Modular floor coverings are ideal within office environments, as they can be easily installed and replaced. Now, some manufacturers can offer the added option of directional arrows for existing carpet tile ranges, meaning that facilities managers can create bespoke office floors by choosing the background of the tile and contrasting shade for the arrows. In corridors and areas that require a more hardwearing floor, it is possible to opt for resilient flooring, such as linoleum, with loose arrows cut into the flooring. Contrasting arrows could reflect a company’s colours and create a sense of brand cohesion, for example.

While COVID-19 will undoubtedly change the design and navigation of workspaces, open plan offices, breakout areas and collaboration spaces can play an important role, however, they will need to be modified to meet the new needs of employees. Through the incorporation of zoning, floor coverings in different laying patterns and colours can be used to highlight and separate different working areas. What’s more, keeping teams that collaborate frequently together in a designated space can be one preventative measure to limit the number of unnecessary interactions and potential spread of viruses.

In queues, perhaps in the reception area upon arrival for check-in, the use of circle shapes on the floor can help to encourage colleagues to remain a safe distance apart. In fact, luxury vinyl tiles can be cut out into circle shapes and inlaid within a square tile format; this again can be done in brand colours or even in more funky designs, such as terrazzo, adding a spark of interest to the floor. Offices can also print messages on the floor through social distancing entrancing mats to remind and support everyone’s efforts to keep safe upon arrival at the building.


Finally, for a general refurbishment, disruption and downtime is arguably the most pressing issue, perhaps made even more paramount in the current climate. Facilities managers may also be hesitant to have tradespeople on site for too long therefore it is possible to specify floor coverings that can be installed with minimal downtime and in a timely manner. Adhesive free products provide the ability to do this, whilst still achieving a beautiful new interior. In addition, products can be easily be removed and reused again elsewhere.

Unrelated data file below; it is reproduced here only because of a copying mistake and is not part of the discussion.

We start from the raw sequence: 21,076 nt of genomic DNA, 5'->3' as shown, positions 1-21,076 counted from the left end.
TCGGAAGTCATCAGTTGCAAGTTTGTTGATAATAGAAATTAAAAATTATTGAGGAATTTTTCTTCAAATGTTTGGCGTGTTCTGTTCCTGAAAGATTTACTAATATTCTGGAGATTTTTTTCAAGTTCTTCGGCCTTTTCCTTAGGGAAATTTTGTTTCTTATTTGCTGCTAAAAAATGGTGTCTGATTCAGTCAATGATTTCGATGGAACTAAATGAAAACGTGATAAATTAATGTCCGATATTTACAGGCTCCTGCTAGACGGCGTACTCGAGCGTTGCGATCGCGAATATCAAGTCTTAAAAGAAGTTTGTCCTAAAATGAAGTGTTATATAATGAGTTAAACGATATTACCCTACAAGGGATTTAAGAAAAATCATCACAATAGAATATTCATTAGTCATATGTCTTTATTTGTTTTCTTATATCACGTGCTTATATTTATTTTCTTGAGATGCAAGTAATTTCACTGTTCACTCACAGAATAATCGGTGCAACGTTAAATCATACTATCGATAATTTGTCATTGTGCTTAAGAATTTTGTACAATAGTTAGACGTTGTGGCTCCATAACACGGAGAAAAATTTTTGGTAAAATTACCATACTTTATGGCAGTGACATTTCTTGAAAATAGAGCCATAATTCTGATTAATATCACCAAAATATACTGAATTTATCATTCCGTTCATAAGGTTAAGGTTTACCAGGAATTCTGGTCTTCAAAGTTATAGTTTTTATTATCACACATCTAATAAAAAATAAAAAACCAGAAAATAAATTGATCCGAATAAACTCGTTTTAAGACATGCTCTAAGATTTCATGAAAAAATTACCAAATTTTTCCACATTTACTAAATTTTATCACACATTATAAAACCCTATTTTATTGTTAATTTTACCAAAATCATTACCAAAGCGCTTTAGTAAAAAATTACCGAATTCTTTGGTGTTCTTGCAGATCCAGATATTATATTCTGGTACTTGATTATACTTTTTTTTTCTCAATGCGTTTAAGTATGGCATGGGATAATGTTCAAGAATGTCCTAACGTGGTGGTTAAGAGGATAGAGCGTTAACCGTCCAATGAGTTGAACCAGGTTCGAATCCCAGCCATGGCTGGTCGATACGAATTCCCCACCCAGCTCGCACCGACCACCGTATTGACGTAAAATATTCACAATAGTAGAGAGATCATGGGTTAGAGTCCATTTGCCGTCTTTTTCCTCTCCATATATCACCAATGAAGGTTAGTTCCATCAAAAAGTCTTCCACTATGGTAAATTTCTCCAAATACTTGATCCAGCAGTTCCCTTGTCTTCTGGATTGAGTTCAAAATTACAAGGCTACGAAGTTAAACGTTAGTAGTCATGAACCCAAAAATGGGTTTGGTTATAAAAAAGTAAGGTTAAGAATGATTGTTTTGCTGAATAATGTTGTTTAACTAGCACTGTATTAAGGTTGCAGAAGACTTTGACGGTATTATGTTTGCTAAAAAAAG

The COVID-19 pandemic has presented new and unprecedented challenges for the UK office sector. With the whole world having to adjust their lives to remain safe and prevent the spread of the virus, concerns and complexities now exist as a result of this, including social distancing. However, with the correct floor coverings and by adopting the latest innovations, FM professionals can work together with suppliers to achieve a safe and practical working environment. Flooring manufacturers, such as Forbo Flooring Systems, has launched an array of services, and new products to assist specifiers and facilities managers throughout these challenging times to make offices spaces COVID-secure, as the country begins to emerge from the pandemic.

For more information about Forbo’s COVID range please visit www.forbo-flooring.co.uk/covid or for more information about Forbo’s work in the office sector please visit www.forbo-flooring.co.uk/office

1 http://www.bco.org.uk/News/News45664.aspx

About Sarah OBeirne